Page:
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European panel says ‘flawed’ health innovation must change


Expert group calls for needs assessment and adjustment of public-private risks and benefits

An independent expert group tasked by the World Health Organization with rethinking European policy priorities in light of the pandemic has concluded that health innovation is “widely flawed” and must be changed to better address future health threats.

“The pandemic has clearly demonstrated that the existing model of innovation—where most of the risk is borne by the public sector and most of the returns flow to private companies—is widely flawed, with misaligned incentives,” said the report, published on 10 September.

The expert group was chaired by Mario Monti, the former prime minister of Italy and European Commissioner turned Bocconi University president. Its scientific coordinator was Elias Mossialos, a Greek former minister who is now head of the Department of Health Policy at the London School of Economics and Political Science, while a scientific advisory board was chaired by Martin McKee, a professor of European public health at the London School of Hygiene and Tropical Medicine.

“Enormous investments in biomedical innovation do not always flow to where they are needed most,” the report said. It argued that the current system of innovation incentives means companies are less motivated to develop needed but less profitable treatments, such as those addressing rare diseases. Such treatments are “only produced where there are other incentives present, such as extensions of patent protection”.

The experts said Europe needs to move away from this model by adopting a “continuous process of assessing unmet health needs”, which they said should span “all stages of the innovation process, from basic research through to late-stage clinical trials and post-marketing surveillance”.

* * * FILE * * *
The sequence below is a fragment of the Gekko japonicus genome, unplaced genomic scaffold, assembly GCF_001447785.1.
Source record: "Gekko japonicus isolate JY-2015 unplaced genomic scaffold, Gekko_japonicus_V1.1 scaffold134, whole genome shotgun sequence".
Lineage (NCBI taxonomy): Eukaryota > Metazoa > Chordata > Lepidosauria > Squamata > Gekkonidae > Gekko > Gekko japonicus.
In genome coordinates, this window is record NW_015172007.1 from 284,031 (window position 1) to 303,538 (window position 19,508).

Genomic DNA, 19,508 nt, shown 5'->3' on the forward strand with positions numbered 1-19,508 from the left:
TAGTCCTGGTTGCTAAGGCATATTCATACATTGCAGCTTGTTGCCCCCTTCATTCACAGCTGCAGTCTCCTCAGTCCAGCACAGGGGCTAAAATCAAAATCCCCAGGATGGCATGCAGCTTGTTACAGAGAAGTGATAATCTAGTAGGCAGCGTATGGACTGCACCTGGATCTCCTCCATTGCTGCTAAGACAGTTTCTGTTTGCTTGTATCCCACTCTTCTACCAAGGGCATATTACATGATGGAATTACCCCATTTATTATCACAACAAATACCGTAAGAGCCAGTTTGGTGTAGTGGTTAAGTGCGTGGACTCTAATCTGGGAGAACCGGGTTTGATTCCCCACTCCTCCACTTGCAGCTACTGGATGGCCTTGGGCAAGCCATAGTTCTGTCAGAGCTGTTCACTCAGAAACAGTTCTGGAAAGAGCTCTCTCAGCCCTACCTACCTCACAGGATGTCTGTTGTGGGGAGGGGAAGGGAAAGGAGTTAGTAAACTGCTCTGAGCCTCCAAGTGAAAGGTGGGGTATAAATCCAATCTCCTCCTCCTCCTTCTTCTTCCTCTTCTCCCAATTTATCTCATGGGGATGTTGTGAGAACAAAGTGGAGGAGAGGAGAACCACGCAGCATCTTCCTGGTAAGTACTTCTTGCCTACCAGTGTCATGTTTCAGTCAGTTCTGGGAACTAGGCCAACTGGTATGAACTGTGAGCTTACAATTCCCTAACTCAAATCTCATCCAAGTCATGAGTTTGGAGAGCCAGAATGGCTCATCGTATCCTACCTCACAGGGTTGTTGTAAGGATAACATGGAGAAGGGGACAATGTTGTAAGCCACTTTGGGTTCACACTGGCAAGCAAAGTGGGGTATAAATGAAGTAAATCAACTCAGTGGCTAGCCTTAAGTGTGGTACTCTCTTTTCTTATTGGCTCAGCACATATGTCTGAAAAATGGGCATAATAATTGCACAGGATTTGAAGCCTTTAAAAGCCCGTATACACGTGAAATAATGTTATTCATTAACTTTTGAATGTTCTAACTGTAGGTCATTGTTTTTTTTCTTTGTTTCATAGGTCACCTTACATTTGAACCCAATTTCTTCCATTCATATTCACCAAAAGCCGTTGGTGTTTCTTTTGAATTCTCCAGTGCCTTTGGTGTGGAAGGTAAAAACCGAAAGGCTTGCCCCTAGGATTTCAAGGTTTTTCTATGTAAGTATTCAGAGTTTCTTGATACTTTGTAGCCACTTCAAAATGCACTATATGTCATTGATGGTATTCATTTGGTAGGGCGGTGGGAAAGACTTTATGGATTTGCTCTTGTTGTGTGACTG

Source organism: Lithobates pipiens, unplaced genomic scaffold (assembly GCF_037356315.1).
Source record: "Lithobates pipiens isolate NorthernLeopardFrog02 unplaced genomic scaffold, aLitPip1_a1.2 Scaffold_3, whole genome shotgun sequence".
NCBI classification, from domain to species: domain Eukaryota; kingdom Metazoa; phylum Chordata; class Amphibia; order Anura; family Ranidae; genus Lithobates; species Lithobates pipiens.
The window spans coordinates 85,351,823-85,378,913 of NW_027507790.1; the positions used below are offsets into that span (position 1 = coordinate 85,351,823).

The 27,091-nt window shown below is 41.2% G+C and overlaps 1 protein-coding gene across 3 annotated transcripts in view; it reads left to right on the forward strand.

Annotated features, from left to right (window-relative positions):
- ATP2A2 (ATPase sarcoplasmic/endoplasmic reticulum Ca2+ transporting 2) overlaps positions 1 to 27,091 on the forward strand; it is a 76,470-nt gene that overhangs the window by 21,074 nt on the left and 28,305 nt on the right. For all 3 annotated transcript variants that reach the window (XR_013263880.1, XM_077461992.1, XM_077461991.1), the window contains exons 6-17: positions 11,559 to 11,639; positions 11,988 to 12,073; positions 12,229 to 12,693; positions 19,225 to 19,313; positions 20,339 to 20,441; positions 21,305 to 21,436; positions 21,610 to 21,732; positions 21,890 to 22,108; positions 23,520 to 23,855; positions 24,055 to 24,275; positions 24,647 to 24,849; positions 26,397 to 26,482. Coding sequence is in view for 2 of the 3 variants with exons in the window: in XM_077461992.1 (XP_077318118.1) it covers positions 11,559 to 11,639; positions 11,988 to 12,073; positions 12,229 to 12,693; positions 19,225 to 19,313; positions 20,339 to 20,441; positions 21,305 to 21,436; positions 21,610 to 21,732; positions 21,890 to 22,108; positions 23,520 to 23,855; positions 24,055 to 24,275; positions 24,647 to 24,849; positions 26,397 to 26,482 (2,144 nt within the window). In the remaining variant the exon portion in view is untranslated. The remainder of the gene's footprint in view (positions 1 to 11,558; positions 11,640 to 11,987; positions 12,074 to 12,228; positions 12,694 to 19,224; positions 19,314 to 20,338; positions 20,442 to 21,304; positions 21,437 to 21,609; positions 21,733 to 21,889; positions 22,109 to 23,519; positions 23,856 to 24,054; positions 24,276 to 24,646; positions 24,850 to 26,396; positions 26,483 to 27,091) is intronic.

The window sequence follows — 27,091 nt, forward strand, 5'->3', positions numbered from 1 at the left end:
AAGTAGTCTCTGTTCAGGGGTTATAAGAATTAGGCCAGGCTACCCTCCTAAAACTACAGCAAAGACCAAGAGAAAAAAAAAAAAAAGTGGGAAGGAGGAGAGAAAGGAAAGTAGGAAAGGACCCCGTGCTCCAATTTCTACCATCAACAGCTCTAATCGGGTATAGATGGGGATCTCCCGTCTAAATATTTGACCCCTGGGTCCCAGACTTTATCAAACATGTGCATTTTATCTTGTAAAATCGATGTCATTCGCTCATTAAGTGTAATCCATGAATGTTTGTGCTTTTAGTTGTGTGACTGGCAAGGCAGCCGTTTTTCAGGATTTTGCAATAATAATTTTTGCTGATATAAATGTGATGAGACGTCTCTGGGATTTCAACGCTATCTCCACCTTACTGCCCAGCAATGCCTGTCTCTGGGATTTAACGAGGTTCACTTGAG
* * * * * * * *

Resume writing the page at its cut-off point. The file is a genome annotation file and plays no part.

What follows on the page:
Such unmet needs at present include the development of new antimicrobials, for which the need to use them as little as possible to avoid the evolution of resistance is incompatible with pricing models based on sales volumes.

Transparency and dialogue

In addition, public-private innovation partnerships, “unlike some in the past…must be based on transparency, with sharing of the risks and benefits of innovation”, while procurement of treatments must be based more on dialogue between manufacturers and service providers.

Governments, research funders and other bodies must also review how they support health systems, the experts said, to make it easier for health systems to carry out large-scale evaluations of potential treatments.

More generally, the experts called for greater investment in innovation, data collection and sharing, and “strong national health systems”. They also backed developing a ‘one health’ policy that recognises the link between human, animal and environmental health.

“We are calling for action at all levels of society—on fixing fractured societies, on safeguarding planetary health, on innovation and investment in health systems, and on better European and global governance,” said WHO Europe region director Hans Kluge, who convened the panel